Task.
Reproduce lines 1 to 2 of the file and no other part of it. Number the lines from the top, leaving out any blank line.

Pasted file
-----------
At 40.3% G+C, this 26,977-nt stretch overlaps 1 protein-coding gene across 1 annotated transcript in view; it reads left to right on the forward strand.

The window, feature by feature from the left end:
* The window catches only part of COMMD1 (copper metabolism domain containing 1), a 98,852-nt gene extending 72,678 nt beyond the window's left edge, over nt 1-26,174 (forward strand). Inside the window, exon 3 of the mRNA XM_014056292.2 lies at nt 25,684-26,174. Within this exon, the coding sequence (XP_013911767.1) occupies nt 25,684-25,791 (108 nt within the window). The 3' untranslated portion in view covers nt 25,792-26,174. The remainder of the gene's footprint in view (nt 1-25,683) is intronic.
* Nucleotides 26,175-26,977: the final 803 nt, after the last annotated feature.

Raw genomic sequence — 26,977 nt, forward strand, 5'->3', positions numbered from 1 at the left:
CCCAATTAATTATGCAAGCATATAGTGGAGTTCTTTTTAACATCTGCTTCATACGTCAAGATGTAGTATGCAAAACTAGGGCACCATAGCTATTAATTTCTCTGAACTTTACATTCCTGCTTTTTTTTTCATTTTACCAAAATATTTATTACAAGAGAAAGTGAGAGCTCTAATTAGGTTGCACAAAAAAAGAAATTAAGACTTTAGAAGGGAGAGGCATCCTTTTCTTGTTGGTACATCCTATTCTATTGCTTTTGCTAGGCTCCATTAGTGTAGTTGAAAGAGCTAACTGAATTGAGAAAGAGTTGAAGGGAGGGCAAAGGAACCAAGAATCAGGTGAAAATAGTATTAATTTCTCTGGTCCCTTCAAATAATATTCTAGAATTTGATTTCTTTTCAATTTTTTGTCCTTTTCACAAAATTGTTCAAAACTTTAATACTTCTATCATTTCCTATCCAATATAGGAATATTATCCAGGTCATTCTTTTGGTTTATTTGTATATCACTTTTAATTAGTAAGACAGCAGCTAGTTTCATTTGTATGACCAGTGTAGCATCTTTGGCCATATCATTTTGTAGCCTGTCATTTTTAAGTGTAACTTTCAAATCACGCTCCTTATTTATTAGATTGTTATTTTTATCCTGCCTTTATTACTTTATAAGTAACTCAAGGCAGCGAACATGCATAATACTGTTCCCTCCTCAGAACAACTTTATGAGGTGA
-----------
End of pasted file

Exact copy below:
At 40.3% G+C, this 26,977-nt stretch overlaps 1 protein-coding gene across 1 annotated transcript in view; it reads left to right on the forward strand.

The window, feature by feature from the left end: